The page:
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The Cedartown express. (Cedartown, Ga.) 1874-1879, August 08, 1878, Image 1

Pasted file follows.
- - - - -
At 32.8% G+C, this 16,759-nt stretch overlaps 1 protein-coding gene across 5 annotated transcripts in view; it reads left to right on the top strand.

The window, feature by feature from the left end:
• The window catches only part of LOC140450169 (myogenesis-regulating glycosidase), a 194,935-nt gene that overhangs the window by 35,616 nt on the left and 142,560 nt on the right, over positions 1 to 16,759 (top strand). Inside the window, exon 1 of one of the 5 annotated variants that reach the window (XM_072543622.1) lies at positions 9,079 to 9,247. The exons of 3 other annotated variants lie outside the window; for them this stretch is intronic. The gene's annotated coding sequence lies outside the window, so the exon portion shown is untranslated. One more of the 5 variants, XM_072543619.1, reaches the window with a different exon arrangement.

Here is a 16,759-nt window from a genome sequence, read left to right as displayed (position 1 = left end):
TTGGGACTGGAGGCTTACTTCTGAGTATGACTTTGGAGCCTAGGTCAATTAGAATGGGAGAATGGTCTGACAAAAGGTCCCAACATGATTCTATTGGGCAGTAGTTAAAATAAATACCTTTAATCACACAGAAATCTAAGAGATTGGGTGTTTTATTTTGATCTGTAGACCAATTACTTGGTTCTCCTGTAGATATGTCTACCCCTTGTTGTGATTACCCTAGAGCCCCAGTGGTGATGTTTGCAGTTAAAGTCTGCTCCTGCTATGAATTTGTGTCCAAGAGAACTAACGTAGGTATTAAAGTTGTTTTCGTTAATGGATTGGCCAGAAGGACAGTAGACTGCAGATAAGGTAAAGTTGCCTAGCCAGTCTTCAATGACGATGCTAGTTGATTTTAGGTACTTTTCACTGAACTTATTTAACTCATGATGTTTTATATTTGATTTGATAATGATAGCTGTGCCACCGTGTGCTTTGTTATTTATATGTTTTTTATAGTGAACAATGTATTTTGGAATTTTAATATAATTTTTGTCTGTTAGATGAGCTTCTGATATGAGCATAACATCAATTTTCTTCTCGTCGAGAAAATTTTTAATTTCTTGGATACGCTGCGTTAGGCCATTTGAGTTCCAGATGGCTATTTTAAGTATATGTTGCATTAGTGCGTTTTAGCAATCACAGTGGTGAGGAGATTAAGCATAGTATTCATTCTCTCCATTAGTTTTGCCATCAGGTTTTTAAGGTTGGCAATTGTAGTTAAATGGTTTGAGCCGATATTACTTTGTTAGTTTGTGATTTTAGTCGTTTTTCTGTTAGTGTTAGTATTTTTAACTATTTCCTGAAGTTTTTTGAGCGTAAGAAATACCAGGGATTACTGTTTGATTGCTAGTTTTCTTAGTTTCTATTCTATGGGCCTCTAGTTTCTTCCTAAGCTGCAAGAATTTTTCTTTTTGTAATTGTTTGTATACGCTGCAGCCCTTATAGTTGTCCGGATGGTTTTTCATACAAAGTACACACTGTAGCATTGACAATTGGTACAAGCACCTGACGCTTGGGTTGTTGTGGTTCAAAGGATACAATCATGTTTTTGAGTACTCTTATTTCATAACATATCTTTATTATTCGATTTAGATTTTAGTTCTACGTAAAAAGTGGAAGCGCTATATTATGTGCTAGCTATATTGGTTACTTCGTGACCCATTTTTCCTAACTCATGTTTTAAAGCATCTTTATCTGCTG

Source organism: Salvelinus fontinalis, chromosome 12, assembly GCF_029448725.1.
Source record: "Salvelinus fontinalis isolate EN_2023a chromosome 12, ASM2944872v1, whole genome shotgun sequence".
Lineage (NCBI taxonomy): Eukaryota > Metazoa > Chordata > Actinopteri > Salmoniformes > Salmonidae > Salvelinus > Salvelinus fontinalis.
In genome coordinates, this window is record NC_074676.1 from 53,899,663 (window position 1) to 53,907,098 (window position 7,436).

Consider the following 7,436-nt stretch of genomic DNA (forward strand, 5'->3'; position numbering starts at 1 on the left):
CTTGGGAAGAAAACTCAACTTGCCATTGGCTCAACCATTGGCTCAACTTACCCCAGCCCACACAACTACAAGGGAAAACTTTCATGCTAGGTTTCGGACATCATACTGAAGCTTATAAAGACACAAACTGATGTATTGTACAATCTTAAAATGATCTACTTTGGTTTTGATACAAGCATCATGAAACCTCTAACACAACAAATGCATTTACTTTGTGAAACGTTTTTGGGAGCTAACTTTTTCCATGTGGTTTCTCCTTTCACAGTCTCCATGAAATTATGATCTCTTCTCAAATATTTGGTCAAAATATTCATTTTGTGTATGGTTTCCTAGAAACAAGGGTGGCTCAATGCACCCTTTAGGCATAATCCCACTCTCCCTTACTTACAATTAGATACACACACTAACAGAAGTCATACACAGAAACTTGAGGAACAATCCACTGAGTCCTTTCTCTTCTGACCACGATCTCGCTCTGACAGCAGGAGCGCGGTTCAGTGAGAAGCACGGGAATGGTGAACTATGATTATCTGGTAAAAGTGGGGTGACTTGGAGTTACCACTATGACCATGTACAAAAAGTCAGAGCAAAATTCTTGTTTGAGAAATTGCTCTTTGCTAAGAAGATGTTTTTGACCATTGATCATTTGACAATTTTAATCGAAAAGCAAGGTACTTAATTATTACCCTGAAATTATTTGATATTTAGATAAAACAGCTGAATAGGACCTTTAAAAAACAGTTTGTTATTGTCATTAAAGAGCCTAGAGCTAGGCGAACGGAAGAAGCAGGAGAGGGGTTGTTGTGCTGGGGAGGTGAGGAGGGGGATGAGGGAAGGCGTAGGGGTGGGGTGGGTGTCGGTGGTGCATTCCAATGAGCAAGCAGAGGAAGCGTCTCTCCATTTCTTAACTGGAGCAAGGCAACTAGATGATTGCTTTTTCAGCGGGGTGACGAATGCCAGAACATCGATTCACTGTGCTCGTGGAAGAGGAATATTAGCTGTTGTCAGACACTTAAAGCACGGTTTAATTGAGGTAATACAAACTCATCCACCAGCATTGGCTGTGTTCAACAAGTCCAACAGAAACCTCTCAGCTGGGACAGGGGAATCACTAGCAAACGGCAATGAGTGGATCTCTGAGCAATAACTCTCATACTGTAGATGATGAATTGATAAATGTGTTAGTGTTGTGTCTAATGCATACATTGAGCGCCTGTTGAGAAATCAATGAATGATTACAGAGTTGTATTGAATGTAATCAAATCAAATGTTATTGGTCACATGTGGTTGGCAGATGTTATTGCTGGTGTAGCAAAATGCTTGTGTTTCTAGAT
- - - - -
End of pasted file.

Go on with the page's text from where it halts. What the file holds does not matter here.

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The 1211 XPRESS. By Jno. W. Radley. Official Organ of Polk and Haralson Counties. Subscription $2 Per Annum. VOLUME IV. CEDAHTOWN, GA., THURSDAY, AUGUST 8, 1878. NUMBER 39. PROFESSIONAL M. TIDWELL. ATTORNEY AT LAW, CEDAUTOWN, GA, ^ Offlco la tho Court Uousti, with Judge Pt^Rr.) tar Will pmctlco In the Superior Court* Of Polk, anhllng, Harhlaon and Douglae, and In any other county In tho State, by *}>t«lal contract; also lu tho Federal Court at Atlanta audio the Supreme- Court of Os, Juno 20 am. J^JURDOOK MoBRIDE, ATTORNEY AT LAW, B1I0HANAN, QA. nr Will practloo In all tho Court* of th* Rome Circuit and adjoining countlo*. may 13-78-tf i. A. BLAMOB. JHO. M.KIKO. jJT.ANOE & KING ATTORNEYS. AT LAW, OKDAIITOWN, OA. far Will practice In all the Courts of tho Rom* Circuit, lu Lite Supremo Court of the State, and lu the 9. S. District Court for tho Northoru District of Soerfin. Nor, 11, 1874. T. W. MILKER. J. W. HARRIS, Jn J^ILNfiR * HARRIS. ATTORNEYS AT LAW, OARTEUBVILLE, QA. Opfior ou Main Struct, next door to Gil- oath k Sen. Mr. Mllnor will utteud tho Superior Court of Polk county regularly. March 2.1877-tf 'yjrILLIAM M. SPARKS, Attorney A Counsellor at Law, ORDARTOWN, GA. Z9T Will piactUe In all tho courts of tho Homo Circuit and adjoining counties. OT. N. STR ANGE, N. P. & Ex. Off. J. P. nooitmart, O-a. jagT" Collections solicited, and money jiaid over punctually. JAS. D, EHLO W, J. P. OEDARTOWN, GA. Ir8?“ Office at the Court House. All business entrusted in his hands will receive prompt attention. March 0, 1870-3m TO THE CONFEDERATE llRAVES. To you we plead, tho record read. What glories round It cluster, As we look bnck along the track To lame that crowned a Lester. At Perrjvllle he stormed the hill, Tho battle-field all gory; “With Joyful noise, “Close up, my boys, And wreath tho cause with glory. “Tho hoys lu gray," that led the way, Amidst th* cannon'* thunder, Will stick to hint throttrh thick and thin, In Toting make no blunder. Let cowards sneer, tho rabblu Jeor, That armless pIoots Is pleading, Before tho braves who fought lo save Your homes, whole hearts wero blooding. “The Iron bond" roverotho wonnd, While honors round It cluster— Protect from harm, thut pulsates* arm, And voto for Colonel Lester. Old Doctor Folt will loso hi* milt, Ilisappetit* and liver; Will lmvo to sup a hitter cup, While rowing up salt rlvor. 'SAMIS, I Cannot sot down in «o many words just when or how it came to be understood between my partier, Stillman, and myself thut I was to marry his daughter, Nannie, when sho was old enough. I lmvo a vague impression that sho was in long clothes at the time we first talked of it. Her mother died when she was a sovii.isn gj r j ( lin d 0 ]j Stillman took tier home to the family liouse at ESTABLISHED IN I8S0. McCLURE’S Temple of Music. W HOLES ALU and Retail Agen- cy for the Renowned Plano Makers, x STEINWAY, KNABE, DUNHAM, BACON & KARR and J. it C. FISHER. Celebrated Organ of MASON * HAMLIN, Bur dert. New England Organ Co., and (1 A Prince Co.’s Music Publishers, Oliver Dltson, Wm. A Pond & Co., (smith & C#., V A Morth & Co. BEST GUITARS. J S„ I,rucno a "' 1 Also frill line nr Small Musical Goods, Strings, etc. T kn proprietor respectfully annotincos to the dt- ijunB r.t t'cdartown and vicinity, that Ills facili ties enable him to oiler extra inducements to pur* chasers of Mu-tcal Goods, guaranteeing everything represented by him to give entire SHtistaetlor.. Correspondence solicited. Catalogues mailed free JAS. A. McOLURE, 05, Union Btroot, Nashville Tenn. Janl71v John Lagomarsino, WIIOLKBALR OONNFOTIONBR, Foreign itnd Domestic Fruits, No 4, Whitehall Street, ATLANTA, GA. March 14-tiin CYRUS HALL. TONSITORIAL PARLORS. (West end J. S. Noyos’ Waro House.) OHDARTOWN, G-A. jar8htt\1iig, Shampooing nnd Hair Cutting dono neatly, cheaply and expeditiously. Give tno a Jan 81 tf JOE LAST! THOMPSON’S RESTAURANT AND LADIES’ CAFE, JAMES’ BANK BLOCK, ATLANTA, OA. 0X0 OPEN DAY AND NIGHT. tgf*Accommodations for Families, and Meals at all Hours. E. Cleveland, Fashionable Tailor! •EflARTOWN, QA." mtii' Bo.&cpplyCcJfMUTiUtiT Owl’s Corner, one of tho prettiest little villages I ever had th* good fortune to see. But Nannie was eighteen wheu I first met her as u woman, and this was the scene of our meeting. John lmd seut for mo to come to Owl’s Comer on a certain July day, promising to drive over to thv sta tion to meet me, as my elderly legs covered the ground but slowly. We had retired from business, rich men both, some tlvo years before and cor responded regularly. But I had boon abroad, and this was my first visit to Owl’s Corner in ten years. I remember Nannie as a romping child, fond of swinging on the gates, climbing up giape-arbors, aud imper iling her neck fifty times a day, John always saying on each occasion: “She’s a little wild, but she’ll get over that.” I waited at the station for half an hour; then, seeing no sign of John, I started to walk horn*. It was mid day and fearfully hot, and when I had accomplished half the distance^ turned otf the road and started through a grove that gave me a lon ger walk, but thick shade. I was resting there on a broad stene, com pletely hidden by the bushes on ev ery side, when I heard John’s voice: “Where have you been?” There was such dismay aud aston ishment in the voice that. I looked up in surprise, to find that he wus not greeting me, but a tall, slender girl coming toward him. Such a sight! She was dark and beautiful, dressed in a thin dress of rose pink, faultless about the face and throat, but froui the waist down, clinging to her, one mass of the greenest, black est, thickest mud and water. “In the duck pond,” she answered with a voice as clear and musical as a chime of bells. “Don’t come near me.” “You tre enough to wear a man into his gravel” “There, don’t scold,” was the coax ing reply; “little Bob Ryan fell in face down. It did not make any ma terial difference in his costume, but I wus afraid he would smother, so I waded in after him. The water is not over two feet deep, but the mud goes clear through to Chinn, I imag ine. It is rather a pity about my new dress, isn’t it?” A pity!” roared John; “you’ll come to an untimely end some day with your freaks. As if there was nobody to piok a little brat out of the duck pond but you?” “There was actually nobody else about. There, now, don’t be angry. I’ll go up to the house and put on that bewitching white affair that came from New York last week, and be all ready to drive over to the eta*’ tion with you, at what time?” “About three. Lawrence is com ing on the 2:10 train.” And I had come on the 12:10. This accounted for the failuro to meet me. I kept snug in my retreat until John and Nannie were well on their way homeward, wonderiug a little how many young ladies in my circlo of friends would have so recklessly sac rificed a new dress t* pick up a bog- gar’s brat out of the mud. When I, in my turn reached tho ousc, John was on tho porch, waiting for Nannie’s reappearance. He gavo me a most cordial welcome or rather, a luncheon, called Nannie, his moth er, aud a man to go for my trunk, all in one breath, and seemed really re joiced to see me. Presently u slender girl, with a truly “bowitching” white dress, trim med with dushes of scarlet ribbon, and smoothly braided black hair, tied with scarlet bows, came demurely into tho room and was introduced. Never, however, in that first hour could the wildest imagination have pictured Nannie Stillman wading in to a duck-pond, but tho half-shy, half-dignified company manner soon wore away, and Nannie and I were fast friends before dinner. Sho sang for me in a voice as deliciously fresh us a bird’s carrol; she took me to see her pets, the new horse that was her last birthday gift from “papa,” the ugly little Scotch terrier with the beautiful eyes, the rabbits Guinea liens, and tho superannuated old pony, who preceded the new horse. lu a week I wus as much in lore as ever John could have desired. Nannie was the most bewitching maiden I had ever met, childlike and yet womanly, frank, bright and full of girlish freaks and boyish mischief, and yet well educated, with really wonderful musical gifts, and full of noble thoughts. Sho was a perfect idol in the village, her friends and neighbors thinking uo party com plcto without her, while the poor fairly worship her. John allowed her an almost un limited supply of pocket-money, and she was lavish in all charity, from blankets for old women, tobacco for old men, candies for children, and rides on horseback for the urchins. And she had a way of conferring fa vors that never wounded the pride of the most sensitive. We rode together every morning; wo walked in tne cool evening hours, we spent much time at the piano, and discussed our favorite authors, and one day when I asked Nannie to be my wife, she said, cooly: “Why, of course; I thought that was all understood long ago.” I was rather amazed at such mat- ter-of fact wooing, but delighted at the result. How could I expect any soft, blushing speeches? I suppose I ranked just where John and Nan nie’s grandmother did in her affec tions. Bat one morning, when Mrs. Still man was snipping her geraniums in the sitting-room, and John was read ing tho ‘morning newspapers, Nau- nie burst in, her beautiful face aglow her eyes bright with delight, crying: “Oh, grandma! Walt has come home! I saw him from my window riding up the road.” Sho was going then, just ns John exclaimed: “Confound Walt!” “Who is Walt?” I naturally in quired.” “Walter Bruce, tho son of one of our neighbors. He has been like a brother to Nannie all her life, but went off to Europe two years ago, when he came of age. They wanted to correspond but I forbade that. So he has turned up again.” It was evident that John was ter ribly vexed, and I very soon shared his unnovance. Walt, a tall, hand some, young fellow, improved, not spoiled by travel, just haunted the house. Hi was generally off with Nannie, as soon as he arrived, and blind to Mrs. Stillman’s ill concealed cold ness aud John’s sarcastic speeches about boys and puppies. As for me, by the time my sleepy eyes were opened in the morning,, Nannie had taken a long ride with Walt, was at the piano when I came into tho room, and Walt was walking beside Nannie when the hour for our usual stroll arrived. And the very demon of mischief possessed the girl. There was no freak she was not inventing to im peril her life, riding, driving, boat ing, and I /airly shivered sometimes at the prospect of my nervous terrors wheu it would be my task to try to control this quicksilver tempera ment. But one day, alien I was in the summer house, 0/ very rueful little maiden, with a tear-stained face came to my side. “Walt is goiiijfjiway,” said she. “Indeed.” “Yes, and he says I’in a wicked flirt,” with a qhok ing sob; “I thought I would ask yoiuibout it.” “About what?*’ ‘Our gutting nAirried. You know papa told me I wus to marry you ages and ages ago.’ “Yea.” “And I knew it was all right if ho said so. But Walt says you must be a muff if you want a wife who is all the time thinking of somebody else. And you know I can’t help it. Walt has been my friend ever since we were always together. And when ho was in Europe papa woulnd’t 1ft us write to each other, but I kissed his picture every right and morning and wore his hMr in a locket, and thought of him nil the tune. And he says you won’t like it after we are married.” “Well, not exactly,” I said dryly. You’ll have to stop thinking of him then.’, “I don’t believe I ever can. And so I thought I’d tell you, aud per haps—perhaps you will tell papa wo don’t care about being married after all. I don’t think I could ever be sedate and grave like an old lady and of course I ought to be if 1 am to he an old imtn’s wife “Of course.” “And l am so rude and horrid. 1 know I am nvt like nice city girls, and I am altogether hateful, but Walt don’t care.” I rather agreed with Walt as she stood in shy confusion befor piness, John,” I answered. “This is right and fitting. Nannie is too bright a May flower to be wilted by being tied up to an old December log like me.” »So when, half fearful, the lovers came in, they met only words of af- feotiou, and Nannie’s face lost noth ing of its sunshine. She was the lovliest of brides a few months later, and wore the diamond parure I hud ordered for my bride at her wedding. And sbo is tho most charming little matron imaginable, with all her old freaks merged into suushiny cheerfulness, and her bus- hand is a proud, happy man, while I’m Uncle Lawrence to tlio children and tho warm friend of the whole family. A Young: tfiant. The Ctlumhus Times puglishes tho following: Pike county, Alabama, ha3 a great curiosity. It is in the form of a hoy ten years old who is a perfect giant. One of our citizens, recently on a visit to Troy, saw this wonder ful bov, who hud come up to town on a short visit. The boy’s name is Edgar Roll. His parents live near Troy, lie weighs ‘-.’85 pounds. Mens- uree 4 feet 8 inches about the waist, 4 feet <» inches in neight, wears a collar 24 inches around, his thigh measures 2 feet 8 iuoes, and tho muscle of his arm l foot 1)1 inches, llo wears a No. 4 shoe and a hoy’s hat No. 5. Ho is a perfect hoy in his manner ot faking and acting. Our informant gavo him a Him** for the privilege of weighing nod mt. tiling him. Ho bus a sister y<> • ■ r than hiniHelf who weighs 241 d« What is remarkable about these two children both thoir parents are ordi nary sized people. The father iu a RELIGIOUS^ Opposition to ('hristiauitj-ltf Results. The attacks made upon long-estab lished doctrines of othordox denomi nations of Christendom, by the ene mies of truth, or men whose learning seems to have made them thevictems of dangerous errors, has evidently aroused the Christian ministry of this country lo greater activity and vigilance. The consequence is, that revivals of religion are reported from almost every locality, which result, iu the conversion of unbelievers and additions to the churches. In Geor gia, revivals are reported in almost every neighborhood, and what is true of this Stale is likewise true of m ar ly all others. Christianity has nothing to fear from open opposition, for her truths are not only invested with intrinsic invincibility, blit when presented by the true messengers of tho Gospel, lmvo promise of the vitalizing power of God’s Spirit, by which they are carried directly to the heart. Vain is all opposition whin the truths ol Christianity arc established by per sonal experience. They shine clour.* ly and brightly in the view of the converted, and need no argument for their establishment. The Christian, inspired with God’s love, sees and Vegetables, tho edible parts of which ripen under ground, such as potatoes, carrots ami parsnip?, are heat producing, while those that ri pen above ground, are cooling. The latter including especially asparagus, lettuce; peas, beans, tomatoes, cam and nil fruits, should b - freely given in summer time. Meat should not. he eaten in summer time. Moat should not he eaten oftener than twice h day at most, and !• an prefer* able. Tomatoes tire particularly healthy an a summer diet. A married man iu Newburg has invented an india rubber rolling- pin that will roll out the dough veiy evenly, and yet bend to the head when it strikes* Con July 13, //. Ft tnal Hit Da Hon. H / Dr.a it Sill—Aft tion, the propriety of tho 7th Oongroi us, which I proposed to you at tersville on the 1 Itli inst., is impressed upon my mind. I am firmly convinced that a joint canvass of the entire District on fair ;.r*d equal terms as to a division of time, coupled with an agreement that we alternate as to the conclusion, is the wisest, fairest and best course for us lvilec- riot by Cur- eply eyes still mistier sweet lips quit- I small spare built man weighing only ering. It was a sore wrench to give her up, but I was not quite an idiot, and I said gravely: “But your father?” “Yes, I know; he’ll make a real storm. But then his storms don’t last long, and maybe you could tell him that you have changed your inind. You have, haven’t you.” “Yes, the last half hour has quite changed my matrimonial views.” I could not kelp smiling, and the next moment two arms encircled my neck, a warm kiss fell upon my cheek, and Nannie cried; You are a perfect darling, a per fect darling, and I shall lovo you dearly all uiy life.” So when I lost her lovo I gained it. She flitted away presently, and I gave myself a good nieutal slinking up, and concluded my fool’s paradise would soon have vanished if I lmd undertaken to make an “old lady” oat of Nannie. John’s wrath was loud and violeut. He exhausted all the vituperative language in tho dictionary, and then sat down panting and furious. “Come, now, I said, what is the objection to young Bruce? Is lie poor?” “No, confound him! llo inherits his grandfather’s property, besides what his father will probably leave him.” “Is he immoral?” “I never heard so.” “What does ail him then?” “Nothing, but I have set my heart on Nannie’s marrying you.” “Well yon 6ee she has set her heart in another direction, and I strongly object to a wife who is in lovo with somebody else.” “What on earth sent that puppy home?” “Love for Nannie, I imagine. Come, John, you won’t be iny father- in-law, for I will not marry Nannie if you are ever ?o tyrauical, but we can jog along as usual, the best of frieuds—look!” I pointed out the window ns I spoke. On the garden walk, shaded by a great oak tree, Walter B^uce stood looking down at Nannie with love-lighted eyes, Her beautiful face, all dimpled with smiles and blushes, was lifted up to meet his gaze, and both her little hands were fast prisoned in his strongones. John looked. His face softened, his eyes grow misty, and presently ho said: “How happy she is, Lawrence.” “Aud we will not cloud her hap- dgho 130 pounds and the inothe 140 pound3. The boy is a great curiosity, and whenever becomes into town a crowd gathers about him. Hu had net been to Troy, until the other day, since Cole’s Circus passed th rough. When tho manager of the circus saw him h; made every effort possible to induco his parents to let him go with him. We are told that the parents have been approached several times by show people, and they have been offered large sums of money as an in ducement for them not only to let the boy go but to travel with their entire fumily for tho purpose of ex hibition. Their overtures have boon persistently declined, through the family are in comparatively reduced circumstances. omprchiiuls as the wisest, uncou- j to pursue, and that such a c«>uiao verted scientist cannot, and from Ilia will he most acceptable to Hie people, high standpoint, in favor with the Allow tno to suggest the following Muker and Ruler aud Redeem*!*, he considerations in favor of a joint beholds with pity and profound canvass: commiseration uttempts tooverthrow i 1. It will enable the people to see the great and glorious truths which j and hear the candidates together and underlie tho salvation of the race.! judge of their comparative qnalilica- i’lio triumph of Christian truth is bious and claims. Why the poor, deluded negroes, as Dr. Feltou calls them, went to the Ringgold Convention: “Personally appeared before the undersigned, llayness Milner, Ellis Patterson, W. II. Miller and Peter Guthrie, who being duly sworn, de pose and say, that they are the col- d men who attended the Ring- gold Convention, and that they did not attend said convention as delegates, nor has any man tried to make them believe they were dele tes to said convention. But they attended as private citizens, and were merely spectators. Deponents fur ther swear that their own instance and of their own free will and accord, without the solicitation of any one, and chose their own time and man ner of going. Deponents further swear that they attended eaid con vention for the purposo of ascertain ing for themselves whether tho char ges made against convent! us by Dr. Felton as to their unfairness aud trickery were truo or not. And de ponents further say that the - are satisfied that all the charges ns to unfairness and trickery are utterly untrue aud without any foundation whatever. Haynes Milner, Ellis Patterson, W. H. Milaer, Peter Gutherib. Sworn to and subscribed before me, this July 22d, 1878. J. W. Pritchett, N. P. and J. P. Bartow Co., Ga, complete in Christian experi the result of tho grace of God operating upon aud in the heart. Tho only repression w’.cli Christiani ty can Buffer (s the consequence of inaction on the part of Christians themselves. So long as they prove vigilant and faithful, I hero can be no suspension, no retrograde vnovemont, no falling off from tho great army of Christ. It is external opposition that preserves the vigilance and keeps vital the energies of Christian watch men, and tho forward movemont the Christian host is accelerated and assured the more because of the greater violence and resolutions of its enemies.—Index and Baptist. Tlio Dally Lift*. I meet with Christians who, be cause they have been once washed from their sins, seem to think that they need not be very particular about the little waya of their daily life. They are not prepared to die just now; but they look for a general cleansing, when tho day of their death comes. They tlo not care to have a clean conscience before God every moment. They think it easier to wait. If they only die well, all will be well. So the little sins are allowed to remain and to grow. Tho heart is uncomfortable, faith is con futed, hope is dim, life is not holy. Never mind they think, we shill all rightjit lust, we|shall sing with joy in heaven. Now, it is a blessed truth that, being justified by faith, we liavo peace with God through our Lord Jeans Christ. (Rom. 5; I) But if you would have abiding pence and growing strength to serve God, you must remember that we are jus tified by Christ that we may bo sanc tified by tho Spirit. The look of faith must bo continued all along. Clean every whit, yet wo must wash onr feet every day. (John 13). We must not put off anything to a dying day, but we must keep our con science clean before God; continually sprinkled with tho cleansing blood; living only for Him all the day long. Then, wheu our Master come*, we shall not be ashamed.—ltev. J. E Sampson. 2. It. williwoid the repeated assem bling of the people of the same place or vicinity. 3. It will save to the candidates both labor and expense. 4. And, above ail, it. will protect each candidate agaiust any false charges or misrepresentations that may be made in his absence, when he has no opportunity lo meet and refute them. I, therefore, renew to you the pro position that’we canvass the entire District joint ly and together upon fair, just aud equitable terms, to be agreed upon by us or our friends. Hoping lo have an early and a favorable answer to this proposition, 1 am yarn* obedient servant, Geo. N. Lester. Carterbvillk, Ga., July l!), 1878. tion. G. N..Later: Dear Sir—In reply to your loiter of the 13th soliciting a joint canvass of the 7th Congressional District, I must say 1 respectfully decline for the present to enter upon such an arrangement. A protracted canvass of three months and a half is neither conven ient nor desirable, beginning in the heated term. When I desire joint discussion I will invite you specially to meet mo at certain designated points. You can do the same with me at certain appointments of your male.* ing; otherwise each candidate will make his own appointments and fill them at his own convenience. I prefer to let the whole matter remain in this shape, subject to any change which future developments may sug gest to us. Very respectfully your obedient servant, W. H. Felton. Never scoff at religion, it is not only proof of a wicked heart, but of low breeding. A beautiful form is bettor than a beautiful face, a beautiful behavior is better than a beautifi’ 1 form; it gives a higher pleasure than statues or pic tures; it is the finest of the tiue arts. ‘Sam, why am lawyers like de fishermen?’ ‘I don’t meddle wid dat subject, Pomp.’ ‘Why, don’t you see niggfth, kase da am so fond of de bate.’ Liver in King. The Liver is tho imperial organ of the wholo human system, as it con trols the life, health and happiness of man. When it is disturbed in its proper action, all kinds ot ailments are tho natural result. Tho diges tion of food, the movements of the heart and blood, the action of the brain and nervous system, are all im mediately connected with the work ings of tne Liver. It has been suc cessfully proved that Green’s August Flower is uneqnaled in curing all persons afflicted with Dyspepsia or Liver Complaint, and all the numer ous symptons thatresultfromau un healthy condition of tlio Liver aud Stomach. Sample bottles to try, 10 eents. Postivoly sold in all towns on the Western Conti non t. Throe doges will prove that it is just wlrnt you want. For sale by Bradford & Allen. june20eowly The poorest girls in the world are those who have never been tough to work. Pure Lester Whisky at S P Shep ard’s. The heat Bar in town; fine old Cabinet, Lincoln and Wheeler Whisky. aug 1 3t